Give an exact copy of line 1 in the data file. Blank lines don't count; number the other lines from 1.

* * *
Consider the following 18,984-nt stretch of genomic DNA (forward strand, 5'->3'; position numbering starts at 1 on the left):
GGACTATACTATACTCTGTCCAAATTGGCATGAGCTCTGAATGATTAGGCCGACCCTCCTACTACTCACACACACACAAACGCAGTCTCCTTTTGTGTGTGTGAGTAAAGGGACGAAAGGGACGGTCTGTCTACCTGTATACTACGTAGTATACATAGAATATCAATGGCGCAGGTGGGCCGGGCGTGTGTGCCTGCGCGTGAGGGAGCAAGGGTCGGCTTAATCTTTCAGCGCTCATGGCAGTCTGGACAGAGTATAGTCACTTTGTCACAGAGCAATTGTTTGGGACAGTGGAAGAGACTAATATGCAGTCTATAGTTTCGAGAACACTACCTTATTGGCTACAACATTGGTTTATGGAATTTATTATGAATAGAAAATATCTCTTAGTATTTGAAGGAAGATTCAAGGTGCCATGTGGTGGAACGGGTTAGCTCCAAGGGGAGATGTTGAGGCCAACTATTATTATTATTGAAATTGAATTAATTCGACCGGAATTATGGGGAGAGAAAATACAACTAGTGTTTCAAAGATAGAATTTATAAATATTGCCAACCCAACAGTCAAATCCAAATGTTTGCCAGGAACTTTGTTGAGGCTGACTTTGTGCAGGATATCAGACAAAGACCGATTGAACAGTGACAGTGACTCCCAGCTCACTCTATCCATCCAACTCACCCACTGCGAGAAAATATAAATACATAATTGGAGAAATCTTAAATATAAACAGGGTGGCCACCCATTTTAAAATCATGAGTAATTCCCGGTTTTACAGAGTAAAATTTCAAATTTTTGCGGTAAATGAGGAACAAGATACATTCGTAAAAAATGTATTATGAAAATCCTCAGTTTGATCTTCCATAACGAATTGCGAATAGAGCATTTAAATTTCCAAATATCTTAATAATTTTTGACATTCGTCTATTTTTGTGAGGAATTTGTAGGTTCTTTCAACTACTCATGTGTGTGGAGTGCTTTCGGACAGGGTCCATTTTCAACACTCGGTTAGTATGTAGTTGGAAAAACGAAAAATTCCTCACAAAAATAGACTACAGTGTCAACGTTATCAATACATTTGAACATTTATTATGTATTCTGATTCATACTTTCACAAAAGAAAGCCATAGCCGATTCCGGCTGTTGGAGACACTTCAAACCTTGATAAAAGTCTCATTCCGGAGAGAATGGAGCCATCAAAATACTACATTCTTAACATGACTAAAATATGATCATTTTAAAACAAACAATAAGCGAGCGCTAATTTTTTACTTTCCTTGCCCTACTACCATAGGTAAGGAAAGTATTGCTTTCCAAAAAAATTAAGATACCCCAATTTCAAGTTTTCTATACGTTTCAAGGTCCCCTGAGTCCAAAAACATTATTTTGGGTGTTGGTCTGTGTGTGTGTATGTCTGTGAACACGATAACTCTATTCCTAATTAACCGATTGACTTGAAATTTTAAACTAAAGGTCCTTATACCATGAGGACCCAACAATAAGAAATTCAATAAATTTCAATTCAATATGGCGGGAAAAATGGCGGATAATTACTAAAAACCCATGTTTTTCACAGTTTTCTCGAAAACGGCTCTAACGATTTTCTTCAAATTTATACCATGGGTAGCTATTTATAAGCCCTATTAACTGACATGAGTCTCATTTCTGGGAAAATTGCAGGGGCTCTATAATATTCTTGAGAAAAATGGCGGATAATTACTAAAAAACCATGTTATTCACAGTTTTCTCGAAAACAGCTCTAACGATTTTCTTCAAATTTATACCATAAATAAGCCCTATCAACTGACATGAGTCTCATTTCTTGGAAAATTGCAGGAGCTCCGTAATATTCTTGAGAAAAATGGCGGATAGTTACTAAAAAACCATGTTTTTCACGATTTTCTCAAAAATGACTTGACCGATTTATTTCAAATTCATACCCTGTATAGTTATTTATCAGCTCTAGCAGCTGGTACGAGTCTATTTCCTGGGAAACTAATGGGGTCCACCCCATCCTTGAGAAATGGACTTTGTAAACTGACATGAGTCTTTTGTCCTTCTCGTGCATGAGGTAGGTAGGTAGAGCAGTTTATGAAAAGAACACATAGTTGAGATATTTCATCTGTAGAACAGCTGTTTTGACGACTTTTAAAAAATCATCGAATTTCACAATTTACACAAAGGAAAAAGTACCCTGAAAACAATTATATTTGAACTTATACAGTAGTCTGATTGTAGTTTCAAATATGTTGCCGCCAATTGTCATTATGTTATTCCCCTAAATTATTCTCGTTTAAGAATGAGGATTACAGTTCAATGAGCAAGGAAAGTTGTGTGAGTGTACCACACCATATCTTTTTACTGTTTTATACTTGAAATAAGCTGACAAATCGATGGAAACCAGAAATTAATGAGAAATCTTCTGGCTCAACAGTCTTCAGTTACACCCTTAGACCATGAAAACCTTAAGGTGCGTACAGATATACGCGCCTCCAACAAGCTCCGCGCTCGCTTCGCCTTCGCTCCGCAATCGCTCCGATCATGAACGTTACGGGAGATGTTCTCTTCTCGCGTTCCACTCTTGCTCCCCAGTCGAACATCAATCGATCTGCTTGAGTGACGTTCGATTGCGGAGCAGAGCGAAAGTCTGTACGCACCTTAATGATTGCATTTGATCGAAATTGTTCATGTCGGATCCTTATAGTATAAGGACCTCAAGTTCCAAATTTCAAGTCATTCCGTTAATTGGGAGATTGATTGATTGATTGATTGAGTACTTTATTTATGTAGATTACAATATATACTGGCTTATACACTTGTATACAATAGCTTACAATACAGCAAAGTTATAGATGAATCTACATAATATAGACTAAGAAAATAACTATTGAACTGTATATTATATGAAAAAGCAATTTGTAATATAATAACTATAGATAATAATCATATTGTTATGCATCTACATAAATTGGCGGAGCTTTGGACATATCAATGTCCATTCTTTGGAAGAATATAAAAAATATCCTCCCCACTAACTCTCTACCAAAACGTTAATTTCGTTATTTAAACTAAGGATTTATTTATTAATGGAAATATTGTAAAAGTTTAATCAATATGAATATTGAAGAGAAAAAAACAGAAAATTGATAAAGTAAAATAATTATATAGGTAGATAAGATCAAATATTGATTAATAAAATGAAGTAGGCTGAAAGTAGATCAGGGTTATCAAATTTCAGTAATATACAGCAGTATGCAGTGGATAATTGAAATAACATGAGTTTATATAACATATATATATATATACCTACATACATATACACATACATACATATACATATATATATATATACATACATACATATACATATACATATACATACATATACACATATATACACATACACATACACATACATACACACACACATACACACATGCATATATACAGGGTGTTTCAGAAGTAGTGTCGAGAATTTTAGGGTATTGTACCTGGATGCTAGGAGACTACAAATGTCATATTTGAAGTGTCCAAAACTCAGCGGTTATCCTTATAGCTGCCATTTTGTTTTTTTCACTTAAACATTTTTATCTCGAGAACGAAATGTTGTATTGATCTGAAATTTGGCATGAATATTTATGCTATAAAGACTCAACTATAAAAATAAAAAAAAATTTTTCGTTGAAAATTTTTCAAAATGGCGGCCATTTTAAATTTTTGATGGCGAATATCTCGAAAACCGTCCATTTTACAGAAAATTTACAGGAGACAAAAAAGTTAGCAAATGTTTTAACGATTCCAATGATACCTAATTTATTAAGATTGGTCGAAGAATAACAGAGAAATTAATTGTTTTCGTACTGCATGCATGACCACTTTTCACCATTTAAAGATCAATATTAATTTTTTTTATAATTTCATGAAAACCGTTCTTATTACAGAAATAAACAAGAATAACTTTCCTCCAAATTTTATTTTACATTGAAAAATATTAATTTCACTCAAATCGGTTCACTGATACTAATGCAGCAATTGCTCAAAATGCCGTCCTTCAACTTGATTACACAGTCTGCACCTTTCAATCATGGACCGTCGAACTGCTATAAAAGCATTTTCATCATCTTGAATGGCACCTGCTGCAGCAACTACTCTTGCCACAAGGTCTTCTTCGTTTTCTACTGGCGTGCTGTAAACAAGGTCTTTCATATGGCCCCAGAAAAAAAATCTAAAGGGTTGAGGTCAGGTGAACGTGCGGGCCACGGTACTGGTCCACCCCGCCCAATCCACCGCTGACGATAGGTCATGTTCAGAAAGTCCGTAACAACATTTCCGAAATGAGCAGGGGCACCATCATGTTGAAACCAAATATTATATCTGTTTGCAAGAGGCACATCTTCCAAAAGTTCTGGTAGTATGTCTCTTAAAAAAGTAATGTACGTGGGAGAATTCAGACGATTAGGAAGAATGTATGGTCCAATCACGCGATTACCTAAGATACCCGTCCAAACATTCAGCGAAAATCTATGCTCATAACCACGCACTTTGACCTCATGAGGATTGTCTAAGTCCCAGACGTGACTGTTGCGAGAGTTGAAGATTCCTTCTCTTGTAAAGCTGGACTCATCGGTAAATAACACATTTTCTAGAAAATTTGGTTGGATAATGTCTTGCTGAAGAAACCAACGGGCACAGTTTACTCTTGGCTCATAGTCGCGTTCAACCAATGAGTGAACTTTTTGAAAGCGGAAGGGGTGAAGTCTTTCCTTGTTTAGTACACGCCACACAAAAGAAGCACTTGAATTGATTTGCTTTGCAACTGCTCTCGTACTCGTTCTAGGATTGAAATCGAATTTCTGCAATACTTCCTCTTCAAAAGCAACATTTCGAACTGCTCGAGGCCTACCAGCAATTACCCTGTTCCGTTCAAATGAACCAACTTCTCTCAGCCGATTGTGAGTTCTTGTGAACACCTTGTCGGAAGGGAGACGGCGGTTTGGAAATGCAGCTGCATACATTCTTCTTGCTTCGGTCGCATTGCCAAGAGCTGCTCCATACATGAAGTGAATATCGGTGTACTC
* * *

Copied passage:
Consider the following 18,984-nt stretch of genomic DNA (forward strand, 5'->3'; position numbering starts at 1 on the left):